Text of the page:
Matt is Back!!! Busy season is over and I have my husband home on weekends again, yeah! I put him to work almost immediately on the boys bedroom (I'm sure he's thrilled to back too!). So we are doing a focal wall with mdf boards in a grid pattern and I thought I would explain in this post how basic trim work is done. If you already know, or don't care - sorry this is going to be a long and boring post. Here we go.
First I always start with an inspiration photo. You can find great pictures in Pottery barn or Restoration hardware magazines, or online you can find pictures too - houzz.com has a lot.
Next comes the fun part - math to figure out where all the boards will go! For this grid wall I first figured out I would probably want about 5 boards laying horizontally up the wall. So I took the entire length of the wall (114" not counting the baseboard) then subtracted out the amount that would be taken up by mdf boards (they are 2 and 1/2" wide). So 114 - 5(2.5) gives me wall space of 101.5. Now I want that wall space do be divided up equally so I divide that by 5 (since there will be 5 wall spaces between each board - by the way my last or 5th board is all the way against the ceiling that is why there aren't 6 spaces between the 5 boards). So 101.5/5 = 20.3. So I knew my boards needed to be spaced 20" apart going horizontally up the wall. If your doing a grid wall repeat this process the other way across your wall.
After the Math is done I usually draw it out on the wall using a large level and a pencil to make sure it visually looks right and that there are no problems that you run into (cold-air returns, light switches, etc.). Usually there are problems so you have to adjust things a little but I just keep erasing and drawing lines until it all works out. If one of your spaces is 21" or 22" and the rest are 20" no one will notice a small difference like that.
Now figure out how many mdf boards you will need and go pick them up! Be sure to also pick up one of the small wood pieces from Lowe's pictured below - it is the only one that is not blue. It is a flat wood piece about 1/2 an inch wide. I painted it the same white color as my baseboards.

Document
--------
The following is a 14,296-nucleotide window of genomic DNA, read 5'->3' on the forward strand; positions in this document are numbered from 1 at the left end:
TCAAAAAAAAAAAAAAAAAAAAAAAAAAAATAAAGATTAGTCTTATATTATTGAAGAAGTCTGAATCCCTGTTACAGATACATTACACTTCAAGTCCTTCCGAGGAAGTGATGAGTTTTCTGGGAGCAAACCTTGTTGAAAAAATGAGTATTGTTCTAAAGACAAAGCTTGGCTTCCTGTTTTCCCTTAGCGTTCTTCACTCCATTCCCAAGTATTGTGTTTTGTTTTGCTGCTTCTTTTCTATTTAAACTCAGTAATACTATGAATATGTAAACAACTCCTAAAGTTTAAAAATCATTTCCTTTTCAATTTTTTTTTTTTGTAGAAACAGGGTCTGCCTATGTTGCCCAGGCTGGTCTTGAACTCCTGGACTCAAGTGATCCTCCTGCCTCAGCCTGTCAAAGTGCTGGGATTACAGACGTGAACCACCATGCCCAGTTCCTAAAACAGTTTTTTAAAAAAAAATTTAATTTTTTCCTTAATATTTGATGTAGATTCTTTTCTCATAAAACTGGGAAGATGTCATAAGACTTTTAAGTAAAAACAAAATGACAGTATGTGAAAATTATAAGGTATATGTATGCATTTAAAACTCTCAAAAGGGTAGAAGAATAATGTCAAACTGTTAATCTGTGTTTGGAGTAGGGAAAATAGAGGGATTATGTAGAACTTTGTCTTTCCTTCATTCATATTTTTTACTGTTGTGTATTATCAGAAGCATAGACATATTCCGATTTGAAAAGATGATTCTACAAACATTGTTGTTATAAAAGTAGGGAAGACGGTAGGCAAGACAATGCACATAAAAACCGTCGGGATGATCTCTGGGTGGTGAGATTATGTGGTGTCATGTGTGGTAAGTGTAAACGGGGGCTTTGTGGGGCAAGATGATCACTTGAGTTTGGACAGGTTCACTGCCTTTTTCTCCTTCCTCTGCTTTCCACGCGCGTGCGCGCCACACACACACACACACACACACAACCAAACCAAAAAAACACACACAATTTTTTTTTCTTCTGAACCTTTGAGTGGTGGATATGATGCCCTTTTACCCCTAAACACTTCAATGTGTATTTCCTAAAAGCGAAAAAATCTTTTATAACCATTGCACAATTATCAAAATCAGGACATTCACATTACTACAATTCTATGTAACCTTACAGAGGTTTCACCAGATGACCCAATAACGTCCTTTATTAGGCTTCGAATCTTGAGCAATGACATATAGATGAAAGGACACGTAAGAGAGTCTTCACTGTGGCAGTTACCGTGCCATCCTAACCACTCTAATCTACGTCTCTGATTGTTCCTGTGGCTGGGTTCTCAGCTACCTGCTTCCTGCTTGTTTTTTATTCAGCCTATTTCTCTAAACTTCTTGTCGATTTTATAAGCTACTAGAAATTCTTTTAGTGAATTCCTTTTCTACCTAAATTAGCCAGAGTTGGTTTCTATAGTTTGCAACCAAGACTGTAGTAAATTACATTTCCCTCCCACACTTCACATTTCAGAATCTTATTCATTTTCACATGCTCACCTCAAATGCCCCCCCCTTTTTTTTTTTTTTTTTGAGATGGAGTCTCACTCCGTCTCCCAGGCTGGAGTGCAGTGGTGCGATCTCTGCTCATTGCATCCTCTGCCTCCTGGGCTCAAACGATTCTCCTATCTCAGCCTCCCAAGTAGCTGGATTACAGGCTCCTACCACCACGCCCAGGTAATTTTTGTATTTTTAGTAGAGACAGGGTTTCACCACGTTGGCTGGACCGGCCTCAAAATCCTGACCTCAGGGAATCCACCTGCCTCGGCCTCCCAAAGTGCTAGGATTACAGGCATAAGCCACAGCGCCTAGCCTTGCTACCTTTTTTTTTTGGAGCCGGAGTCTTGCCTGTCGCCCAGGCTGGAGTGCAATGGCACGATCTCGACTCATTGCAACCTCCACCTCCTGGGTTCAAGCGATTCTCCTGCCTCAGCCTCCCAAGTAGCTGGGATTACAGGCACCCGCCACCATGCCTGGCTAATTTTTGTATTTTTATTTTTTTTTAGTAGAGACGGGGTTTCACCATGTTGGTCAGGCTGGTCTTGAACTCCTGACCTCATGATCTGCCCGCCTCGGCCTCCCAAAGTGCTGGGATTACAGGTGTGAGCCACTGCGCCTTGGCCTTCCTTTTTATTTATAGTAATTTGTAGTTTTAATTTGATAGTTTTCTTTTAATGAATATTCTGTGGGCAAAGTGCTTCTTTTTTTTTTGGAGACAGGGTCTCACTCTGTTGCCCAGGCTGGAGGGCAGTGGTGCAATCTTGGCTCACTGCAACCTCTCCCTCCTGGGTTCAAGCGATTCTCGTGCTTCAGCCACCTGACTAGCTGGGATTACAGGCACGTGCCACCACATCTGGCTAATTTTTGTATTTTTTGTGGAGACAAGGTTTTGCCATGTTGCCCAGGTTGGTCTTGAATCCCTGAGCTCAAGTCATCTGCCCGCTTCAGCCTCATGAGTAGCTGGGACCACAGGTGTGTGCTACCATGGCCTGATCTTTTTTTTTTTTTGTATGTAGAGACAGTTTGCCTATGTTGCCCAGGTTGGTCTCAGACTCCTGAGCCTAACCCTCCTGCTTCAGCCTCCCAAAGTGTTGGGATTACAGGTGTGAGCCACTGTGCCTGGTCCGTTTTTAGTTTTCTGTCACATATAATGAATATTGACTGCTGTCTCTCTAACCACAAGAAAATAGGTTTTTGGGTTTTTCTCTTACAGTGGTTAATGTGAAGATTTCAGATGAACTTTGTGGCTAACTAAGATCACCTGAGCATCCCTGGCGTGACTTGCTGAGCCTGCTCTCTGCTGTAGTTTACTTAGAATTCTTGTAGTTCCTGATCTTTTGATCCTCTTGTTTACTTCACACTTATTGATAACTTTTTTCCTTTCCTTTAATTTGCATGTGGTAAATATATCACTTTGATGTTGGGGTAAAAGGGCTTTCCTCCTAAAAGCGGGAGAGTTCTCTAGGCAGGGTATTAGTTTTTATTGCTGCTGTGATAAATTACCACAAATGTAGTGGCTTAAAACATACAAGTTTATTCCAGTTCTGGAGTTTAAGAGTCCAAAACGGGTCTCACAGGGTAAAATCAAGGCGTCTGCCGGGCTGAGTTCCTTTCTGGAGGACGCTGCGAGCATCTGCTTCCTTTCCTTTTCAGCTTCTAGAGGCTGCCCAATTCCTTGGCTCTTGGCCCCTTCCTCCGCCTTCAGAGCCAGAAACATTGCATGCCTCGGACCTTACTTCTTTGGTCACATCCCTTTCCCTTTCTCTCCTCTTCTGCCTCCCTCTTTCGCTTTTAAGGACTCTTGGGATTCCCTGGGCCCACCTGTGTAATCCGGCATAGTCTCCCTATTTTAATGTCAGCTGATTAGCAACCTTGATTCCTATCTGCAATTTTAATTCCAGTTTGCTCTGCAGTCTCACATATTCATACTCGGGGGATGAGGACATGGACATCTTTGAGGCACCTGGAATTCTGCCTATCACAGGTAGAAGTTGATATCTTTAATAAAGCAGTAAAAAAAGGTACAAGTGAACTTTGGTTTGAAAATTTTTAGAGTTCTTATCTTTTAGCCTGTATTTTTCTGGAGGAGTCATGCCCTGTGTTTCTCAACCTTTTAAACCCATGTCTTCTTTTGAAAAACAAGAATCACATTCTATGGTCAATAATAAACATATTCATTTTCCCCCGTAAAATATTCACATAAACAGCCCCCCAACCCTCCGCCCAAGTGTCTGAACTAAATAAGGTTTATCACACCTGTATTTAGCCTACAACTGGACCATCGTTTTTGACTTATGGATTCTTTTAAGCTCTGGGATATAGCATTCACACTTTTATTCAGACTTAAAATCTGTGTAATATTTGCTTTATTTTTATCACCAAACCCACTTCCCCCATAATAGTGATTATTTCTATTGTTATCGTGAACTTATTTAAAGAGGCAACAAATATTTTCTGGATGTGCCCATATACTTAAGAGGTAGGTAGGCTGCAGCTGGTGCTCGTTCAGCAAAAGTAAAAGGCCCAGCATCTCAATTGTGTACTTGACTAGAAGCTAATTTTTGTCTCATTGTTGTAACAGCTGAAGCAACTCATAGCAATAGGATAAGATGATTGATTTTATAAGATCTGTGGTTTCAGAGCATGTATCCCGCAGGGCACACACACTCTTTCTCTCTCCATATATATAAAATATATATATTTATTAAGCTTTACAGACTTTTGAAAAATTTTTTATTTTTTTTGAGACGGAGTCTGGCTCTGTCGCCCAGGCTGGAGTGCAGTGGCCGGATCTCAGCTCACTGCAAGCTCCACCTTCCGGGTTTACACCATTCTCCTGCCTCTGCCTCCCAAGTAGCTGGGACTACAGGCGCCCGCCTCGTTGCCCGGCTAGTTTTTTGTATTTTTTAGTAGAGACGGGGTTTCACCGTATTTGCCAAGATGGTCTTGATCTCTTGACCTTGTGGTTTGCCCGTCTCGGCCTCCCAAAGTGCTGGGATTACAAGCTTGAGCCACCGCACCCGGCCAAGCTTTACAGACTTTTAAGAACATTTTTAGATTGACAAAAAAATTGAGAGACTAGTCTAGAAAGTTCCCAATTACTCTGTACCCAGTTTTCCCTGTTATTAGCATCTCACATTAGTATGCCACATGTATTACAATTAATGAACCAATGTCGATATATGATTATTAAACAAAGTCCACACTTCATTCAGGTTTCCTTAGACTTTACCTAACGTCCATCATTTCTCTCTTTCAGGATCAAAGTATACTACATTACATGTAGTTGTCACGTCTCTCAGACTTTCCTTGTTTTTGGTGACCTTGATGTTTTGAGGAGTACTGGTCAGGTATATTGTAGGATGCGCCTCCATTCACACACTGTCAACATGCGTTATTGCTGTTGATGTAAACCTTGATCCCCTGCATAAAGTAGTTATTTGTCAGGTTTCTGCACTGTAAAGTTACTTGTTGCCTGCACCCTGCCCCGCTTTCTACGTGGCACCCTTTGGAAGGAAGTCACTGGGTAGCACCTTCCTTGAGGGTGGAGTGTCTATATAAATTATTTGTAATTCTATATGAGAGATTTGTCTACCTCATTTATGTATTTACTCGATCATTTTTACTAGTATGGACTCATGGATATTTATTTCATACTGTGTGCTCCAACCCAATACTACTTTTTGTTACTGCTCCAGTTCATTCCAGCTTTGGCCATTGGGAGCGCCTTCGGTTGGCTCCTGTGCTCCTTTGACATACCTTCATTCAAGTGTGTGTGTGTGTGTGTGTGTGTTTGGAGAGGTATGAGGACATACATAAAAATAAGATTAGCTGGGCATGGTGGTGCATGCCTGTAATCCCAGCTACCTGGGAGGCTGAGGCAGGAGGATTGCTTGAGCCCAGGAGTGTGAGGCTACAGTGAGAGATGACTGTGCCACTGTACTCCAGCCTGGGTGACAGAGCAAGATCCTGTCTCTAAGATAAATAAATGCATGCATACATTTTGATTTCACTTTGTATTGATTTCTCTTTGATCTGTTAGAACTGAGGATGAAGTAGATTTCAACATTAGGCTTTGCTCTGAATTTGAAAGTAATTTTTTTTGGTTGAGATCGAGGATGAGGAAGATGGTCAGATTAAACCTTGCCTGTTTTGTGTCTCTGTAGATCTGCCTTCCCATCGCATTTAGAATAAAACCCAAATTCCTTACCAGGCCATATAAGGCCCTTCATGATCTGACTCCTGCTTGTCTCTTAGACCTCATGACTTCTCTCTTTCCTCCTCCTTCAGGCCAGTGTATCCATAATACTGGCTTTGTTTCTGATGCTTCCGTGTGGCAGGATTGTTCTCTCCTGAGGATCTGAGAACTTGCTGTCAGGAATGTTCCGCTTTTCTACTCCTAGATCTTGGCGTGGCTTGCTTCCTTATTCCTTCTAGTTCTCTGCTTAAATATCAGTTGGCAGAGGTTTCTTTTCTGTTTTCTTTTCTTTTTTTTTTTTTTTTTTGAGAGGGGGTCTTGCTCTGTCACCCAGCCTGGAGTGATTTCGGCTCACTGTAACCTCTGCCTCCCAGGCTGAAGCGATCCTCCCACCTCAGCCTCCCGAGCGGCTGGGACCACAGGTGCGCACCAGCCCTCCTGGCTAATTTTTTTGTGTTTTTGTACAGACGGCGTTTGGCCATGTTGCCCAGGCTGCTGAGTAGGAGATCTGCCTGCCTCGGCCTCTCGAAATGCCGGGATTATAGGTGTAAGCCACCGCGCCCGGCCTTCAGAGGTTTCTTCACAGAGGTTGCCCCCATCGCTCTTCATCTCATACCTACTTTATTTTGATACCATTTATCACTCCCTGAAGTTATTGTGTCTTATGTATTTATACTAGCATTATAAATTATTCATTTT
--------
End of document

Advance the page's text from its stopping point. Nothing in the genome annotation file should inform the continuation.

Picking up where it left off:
If you are putting vertical mdf boards on your walls you will have a problem where it meets the base molding (as pictured - it overhangs and isn't flush with the base board).
When this wood piece is attached to the top of your base boards it solves that problem.
Now the vertical mdf board sits flush with the baseboard and the additional piece looks like a part of the baseboard.
You can paint all the mdf boards after they are hung or before - I find that before is a little easier. You could use a sprayer or I lay them all out on a table with a plastic sheet underneath then roll paint on them with a foam roller (4th picture above). If you are wanting a white trim wall then paint your boards to match your existing white wall color (many of the walls in my home are still white because they are waiting for white trim work to go on top). In my boys room I wanted blue so after writing down my final measurements I painted the whole wall blue and all the boards. I then re-drew the lines so that my husband would have a guide for where the boards would go.
That is usually where my part ends and my husband takes over with the cutting and nailing. He uses a miter saw for the cuts and a nail gun to put it up (please do not ever do a project like this with a hand saw and hammer and nails - you will want to die and it doesn't have to be that hard!). For this grid wall we used solid boards to run the horizontal length and cut the vertical boards in pieces to go between the horizontals. The reason for this is your vertical boards rarely fall on a stud so nailing up a long (and heavy) vertical piece into drywall is not the best - better that those were our short pieces. The long solid pieces will run across the studs in the wall when laid horizontally. If you are doing a vertical trim work project and worried about no studs to nail into you can use "Liquid Nails" to glue them in place - then nail a few nails to hold it in place until the glue dries.
Finally once the boards are hung you will need to caulk in the nail holes, seams, and cracks. For this we use a caulk gun (so it's easier to run the length of the boards), the excess caulk that inevitably oozes out can be used to fill in the nail holes. The caulk we use is - "Painters All-Purpose Acrylic Latex Caulk. Use a wet paper towel to wipe away excess and make the caulk lines smooth. You CAN'T sand this stuff once it dries - you must get it looking perfect while wet! You can use a sand-able caulk but we have found that it tends to crack over time and needs to be redone. Once it's dry you will use some touch-up paint over the caulked areas. This particular trim project cost about $60. So paint is still the cheapest way to make over a room - but I consider trim work to be the next step up in cost and impact.
I'll post the final transformation soon!